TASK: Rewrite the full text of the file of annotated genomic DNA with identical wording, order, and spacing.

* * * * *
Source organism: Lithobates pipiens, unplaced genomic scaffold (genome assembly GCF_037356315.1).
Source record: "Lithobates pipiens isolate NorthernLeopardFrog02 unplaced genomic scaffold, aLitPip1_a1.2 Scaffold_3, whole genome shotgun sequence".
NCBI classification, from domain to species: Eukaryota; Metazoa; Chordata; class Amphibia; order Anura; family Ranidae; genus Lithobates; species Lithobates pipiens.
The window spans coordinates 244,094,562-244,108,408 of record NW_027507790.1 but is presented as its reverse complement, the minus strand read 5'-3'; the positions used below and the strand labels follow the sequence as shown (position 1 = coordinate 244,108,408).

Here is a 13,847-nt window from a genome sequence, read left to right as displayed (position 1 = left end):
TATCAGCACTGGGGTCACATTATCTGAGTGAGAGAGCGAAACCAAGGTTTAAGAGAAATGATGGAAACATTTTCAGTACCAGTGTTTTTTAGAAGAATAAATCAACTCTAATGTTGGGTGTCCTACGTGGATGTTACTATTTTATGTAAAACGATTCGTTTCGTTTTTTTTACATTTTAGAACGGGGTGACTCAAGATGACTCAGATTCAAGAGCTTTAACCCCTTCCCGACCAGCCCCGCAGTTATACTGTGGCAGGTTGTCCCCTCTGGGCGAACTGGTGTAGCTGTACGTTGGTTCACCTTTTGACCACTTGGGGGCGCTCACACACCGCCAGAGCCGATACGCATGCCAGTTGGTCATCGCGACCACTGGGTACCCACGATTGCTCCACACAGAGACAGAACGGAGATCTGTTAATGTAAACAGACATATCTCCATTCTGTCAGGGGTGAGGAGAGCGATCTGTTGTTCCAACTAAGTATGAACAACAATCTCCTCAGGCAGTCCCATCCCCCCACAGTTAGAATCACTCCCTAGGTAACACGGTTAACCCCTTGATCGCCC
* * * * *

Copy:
Source organism: Lithobates pipiens, unplaced genomic scaffold (genome assembly GCF_037356315.1).
Source record: "Lithobates pipiens isolate NorthernLeopardFrog02 unplaced genomic scaffold, aLitPip1_a1.2 Scaffold_3, whole genome shotgun sequence".
NCBI classification, from domain to species: Eukaryota; Metazoa; Chordata; class Amphibia; order Anura; family Ranidae; genus Lithobates; species Lithobates pipiens.
The window spans coordinates 244,094,562-244,108,408 of record NW_027507790.1 but is presented as its reverse complement, the minus strand read 5'-3'; the positions used below and the strand labels follow the sequence as shown (position 1 = coordinate 244,108,408).

Here is a 13,847-nt window from a genome sequence, read left to right as displayed (position 1 = left end):
TATCAGCACTGGGGTCACATTATCTGAGTGAGAGAGCGAAACCAAGGTTTAAGAGAAATGATGGAAACATTTTCAGTACCAGTGTTTTTTAGAAGAATAAATCAACTCTAATGTTGGGTGTCCTACGTGGATGTTACTATTTTATGTAAAACGATTCGTTTCGTTTTTTTTACATTTTAGAACGGGGTGACTCAAGATGACTCAGATTCAAGAGCTTTAACCCCTTCCCGACCAGCCCCGCAGTTATACTGTGGCAGGTTGTCCCCTCTGGGCGAACTGGTGTAGCTGTACGTTGGTTCACCTTTTGACCACTTGGGGGCGCTCACACACCGCCAGAGCCGATACGCATGCCAGTTGGTCATCGCGACCACTGGGTACCCACGATTGCTCCACACAGAGACAGAACGGAGATCTGTTAATGTAAACAGACATATCTCCATTCTGTCAGGGGTGAGGAGAGCGATCTGTTGTTCCAACTAAGTATGAACAACAATCTCCTCAGGCAGTCCCATCCCCCCACAGTTAGAATCACTCCCTAGGTAACACGGTTAACCCCTTGATCGCCC